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Connecting the Study of Entrepreneurship and Theories of Capitalist Progress: An Epilog

  • Rita Gunther McGrath
  • Sameeksha Desai
Chapter
Part of the International Handbook Series on Entrepreneurship book series (IHSE, volume 5)

Abstract

In the beginning was the corporation. Or so it seems, as it is pointed out in the first chapter of this handbook. However, the “modern industrial corporation” is a relatively recent invention in historical terms. Chandler (1990) dates its emergence to the last-half of the nineteenth century, when advances in transportation and communications both enabled and demanded the formation of large corporations managed by professionals. Such corporations came to represent the engines of national economic growth and of individual wealth creation in countries whose very membership in the group of industrialized nations speaks to the success of this organizational form (Acs, Introduction, this volume; Baumol, 2002).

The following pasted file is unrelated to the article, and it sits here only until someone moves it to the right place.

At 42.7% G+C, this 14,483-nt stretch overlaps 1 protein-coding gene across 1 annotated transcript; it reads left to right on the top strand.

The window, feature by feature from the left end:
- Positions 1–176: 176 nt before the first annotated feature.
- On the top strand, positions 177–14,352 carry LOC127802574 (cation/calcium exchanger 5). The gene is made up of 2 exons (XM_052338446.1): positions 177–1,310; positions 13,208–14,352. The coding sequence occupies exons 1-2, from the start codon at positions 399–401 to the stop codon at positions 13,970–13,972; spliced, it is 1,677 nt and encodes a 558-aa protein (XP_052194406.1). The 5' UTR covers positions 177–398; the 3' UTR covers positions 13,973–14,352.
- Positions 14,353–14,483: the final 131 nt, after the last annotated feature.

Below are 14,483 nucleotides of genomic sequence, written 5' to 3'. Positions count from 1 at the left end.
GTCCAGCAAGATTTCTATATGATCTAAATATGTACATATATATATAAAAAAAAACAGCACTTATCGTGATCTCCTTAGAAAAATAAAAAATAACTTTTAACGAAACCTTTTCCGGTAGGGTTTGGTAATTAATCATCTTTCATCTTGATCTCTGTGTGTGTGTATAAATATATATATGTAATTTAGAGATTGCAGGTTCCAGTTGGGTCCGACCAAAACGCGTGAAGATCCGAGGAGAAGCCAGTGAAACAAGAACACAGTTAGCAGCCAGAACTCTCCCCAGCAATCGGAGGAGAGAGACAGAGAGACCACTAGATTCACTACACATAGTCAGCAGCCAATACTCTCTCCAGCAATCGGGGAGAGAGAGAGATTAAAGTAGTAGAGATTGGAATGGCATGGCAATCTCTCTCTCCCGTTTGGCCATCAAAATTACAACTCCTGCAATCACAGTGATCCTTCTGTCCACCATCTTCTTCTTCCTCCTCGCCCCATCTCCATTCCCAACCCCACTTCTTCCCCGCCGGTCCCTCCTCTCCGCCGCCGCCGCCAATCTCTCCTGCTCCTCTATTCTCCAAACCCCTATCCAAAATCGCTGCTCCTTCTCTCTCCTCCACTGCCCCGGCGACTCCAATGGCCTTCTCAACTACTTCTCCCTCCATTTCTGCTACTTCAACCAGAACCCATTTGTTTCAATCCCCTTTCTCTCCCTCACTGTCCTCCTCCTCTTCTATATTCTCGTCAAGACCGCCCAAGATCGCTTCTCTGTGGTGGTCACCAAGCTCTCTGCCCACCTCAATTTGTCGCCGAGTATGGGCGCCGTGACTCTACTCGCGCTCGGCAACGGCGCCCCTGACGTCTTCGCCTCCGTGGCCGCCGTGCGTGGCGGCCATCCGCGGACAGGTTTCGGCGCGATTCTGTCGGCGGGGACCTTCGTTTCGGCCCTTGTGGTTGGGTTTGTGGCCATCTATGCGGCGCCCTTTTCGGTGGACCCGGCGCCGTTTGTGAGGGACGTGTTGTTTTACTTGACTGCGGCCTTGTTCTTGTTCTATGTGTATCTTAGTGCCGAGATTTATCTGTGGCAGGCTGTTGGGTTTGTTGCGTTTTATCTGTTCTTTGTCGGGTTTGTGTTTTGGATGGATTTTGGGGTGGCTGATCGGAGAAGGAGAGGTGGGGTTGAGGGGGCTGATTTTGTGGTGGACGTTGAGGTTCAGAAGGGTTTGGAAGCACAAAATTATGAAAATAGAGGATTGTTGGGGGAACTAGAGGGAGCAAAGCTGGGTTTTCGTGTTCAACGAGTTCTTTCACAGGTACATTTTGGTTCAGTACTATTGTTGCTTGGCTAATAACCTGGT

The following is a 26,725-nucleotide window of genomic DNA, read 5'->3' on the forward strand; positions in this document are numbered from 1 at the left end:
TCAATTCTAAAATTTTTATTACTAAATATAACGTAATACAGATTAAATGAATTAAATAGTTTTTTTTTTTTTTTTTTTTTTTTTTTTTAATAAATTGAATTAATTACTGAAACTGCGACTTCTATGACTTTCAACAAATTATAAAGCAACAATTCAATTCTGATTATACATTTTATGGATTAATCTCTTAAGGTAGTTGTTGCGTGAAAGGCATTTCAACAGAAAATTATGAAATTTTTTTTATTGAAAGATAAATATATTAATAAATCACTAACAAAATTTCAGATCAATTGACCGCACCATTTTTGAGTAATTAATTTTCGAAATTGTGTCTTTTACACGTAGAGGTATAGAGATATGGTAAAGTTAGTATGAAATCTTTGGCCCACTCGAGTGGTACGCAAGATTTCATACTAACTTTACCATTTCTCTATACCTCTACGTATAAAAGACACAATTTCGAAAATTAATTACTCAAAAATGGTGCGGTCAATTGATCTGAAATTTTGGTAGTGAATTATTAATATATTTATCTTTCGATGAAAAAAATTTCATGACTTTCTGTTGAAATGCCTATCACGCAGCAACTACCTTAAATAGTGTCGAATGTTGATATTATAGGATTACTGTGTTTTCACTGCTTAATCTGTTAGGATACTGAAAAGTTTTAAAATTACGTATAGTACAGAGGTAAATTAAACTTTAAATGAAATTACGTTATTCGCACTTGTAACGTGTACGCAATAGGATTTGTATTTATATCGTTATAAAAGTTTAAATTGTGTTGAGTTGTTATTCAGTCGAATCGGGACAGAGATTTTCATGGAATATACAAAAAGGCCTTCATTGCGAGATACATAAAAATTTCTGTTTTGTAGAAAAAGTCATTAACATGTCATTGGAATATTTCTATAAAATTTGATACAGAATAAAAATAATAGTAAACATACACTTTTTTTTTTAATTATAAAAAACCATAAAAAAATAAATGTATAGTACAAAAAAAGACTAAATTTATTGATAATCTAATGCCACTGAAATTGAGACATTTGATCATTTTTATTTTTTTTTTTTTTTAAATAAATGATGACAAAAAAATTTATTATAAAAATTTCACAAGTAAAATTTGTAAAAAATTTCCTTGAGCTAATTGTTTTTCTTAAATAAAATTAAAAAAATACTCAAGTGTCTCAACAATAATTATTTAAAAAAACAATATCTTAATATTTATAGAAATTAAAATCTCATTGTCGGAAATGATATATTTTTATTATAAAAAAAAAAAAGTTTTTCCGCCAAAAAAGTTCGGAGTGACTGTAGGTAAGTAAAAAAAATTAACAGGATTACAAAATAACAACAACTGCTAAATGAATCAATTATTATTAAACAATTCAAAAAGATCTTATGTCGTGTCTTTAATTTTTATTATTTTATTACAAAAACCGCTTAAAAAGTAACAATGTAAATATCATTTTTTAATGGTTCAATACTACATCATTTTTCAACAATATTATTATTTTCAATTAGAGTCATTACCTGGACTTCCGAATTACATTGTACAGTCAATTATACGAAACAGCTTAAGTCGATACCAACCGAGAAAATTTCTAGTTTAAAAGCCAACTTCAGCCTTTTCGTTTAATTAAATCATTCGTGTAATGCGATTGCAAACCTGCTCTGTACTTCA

Keywords

Corporate Social Responsibility Entrepreneurial Activity Real Option Social Enterprise Social Entrepreneurship 
These keywords were added by machine and not by the authors. This process is experimental and the keywords may be updated as the learning algorithm improves.

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Copyright information

© Springer Science+Business Media, LLC 2010

Authors and Affiliations

  1. 1.Columbia University Graduate School of BusinessNew YorkUSA
  2. 2.University of Missouri-Kansas CityKansas CityUSA

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